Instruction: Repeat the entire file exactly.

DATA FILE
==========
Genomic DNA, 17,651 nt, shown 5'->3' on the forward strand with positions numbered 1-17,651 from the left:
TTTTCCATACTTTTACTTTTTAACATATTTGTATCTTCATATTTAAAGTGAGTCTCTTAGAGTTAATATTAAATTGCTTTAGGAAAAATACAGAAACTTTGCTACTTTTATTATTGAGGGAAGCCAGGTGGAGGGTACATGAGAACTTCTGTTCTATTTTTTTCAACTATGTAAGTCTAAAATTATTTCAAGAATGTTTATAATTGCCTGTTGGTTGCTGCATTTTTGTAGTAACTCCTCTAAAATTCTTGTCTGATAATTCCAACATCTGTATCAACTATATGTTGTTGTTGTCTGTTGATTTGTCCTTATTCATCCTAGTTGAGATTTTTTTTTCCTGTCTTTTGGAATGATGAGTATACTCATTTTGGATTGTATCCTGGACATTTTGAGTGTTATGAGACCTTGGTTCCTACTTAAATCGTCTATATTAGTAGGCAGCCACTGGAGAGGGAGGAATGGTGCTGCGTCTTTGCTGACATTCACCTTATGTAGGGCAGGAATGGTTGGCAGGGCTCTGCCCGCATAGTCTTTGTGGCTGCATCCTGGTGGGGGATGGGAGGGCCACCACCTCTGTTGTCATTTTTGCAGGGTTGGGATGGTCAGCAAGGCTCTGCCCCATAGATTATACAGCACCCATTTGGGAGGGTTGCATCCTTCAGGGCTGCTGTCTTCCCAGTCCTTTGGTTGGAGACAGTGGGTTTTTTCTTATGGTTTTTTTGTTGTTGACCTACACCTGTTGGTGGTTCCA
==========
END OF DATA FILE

Genomic DNA, 17,651 nt, shown 5'->3' on the forward strand with positions numbered 1-17,651 from the left:
TTTTCCATACTTTTACTTTTTAACATATTTGTATCTTCATATTTAAAGTGAGTCTCTTAGAGTTAATATTAAATTGCTTTAGGAAAAATACAGAAACTTTGCTACTTTTATTATTGAGGGAAGCCAGGTGGAGGGTACATGAGAACTTCTGTTCTATTTTTTTCAACTATGTAAGTCTAAAATTATTTCAAGAATGTTTATAATTGCCTGTTGGTTGCTGCATTTTTGTAGTAACTCCTCTAAAATTCTTGTCTGATAATTCCAACATCTGTATCAACTATATGTTGTTGTTGTCTGTTGATTTGTCCTTATTCATCCTAGTTGAGATTTTTTTTTCCTGTCTTTTGGAATGATGAGTATACTCATTTTGGATTGTATCCTGGACATTTTGAGTGTTATGAGACCTTGGTTCCTACTTAAATCGTCTATATTAGTAGGCAGCCACTGGAGAGGGAGGAATGGTGCTGCGTCTTTGCTGACATTCACCTTATGTAGGGCAGGAATGGTTGGCAGGGCTCTGCCCGCATAGTCTTTGTGGCTGCATCCTGGTGGGGGATGGGAGGGCCACCACCTCTGTTGTCATTTTTGCAGGGTTGGGATGGTCAGCAAGGCTCTGCCCCATAGATTATACAGCACCCATTTGGGAGGGTTGCATCCTTCAGGGCTGCTGTCTTCCCAGTCCTTTGGTTGGAGACAGTGGGTTTTTTCTTATGGTTTTTTTGTTGTTGACCTACACCTGTTGGTGGTTCCA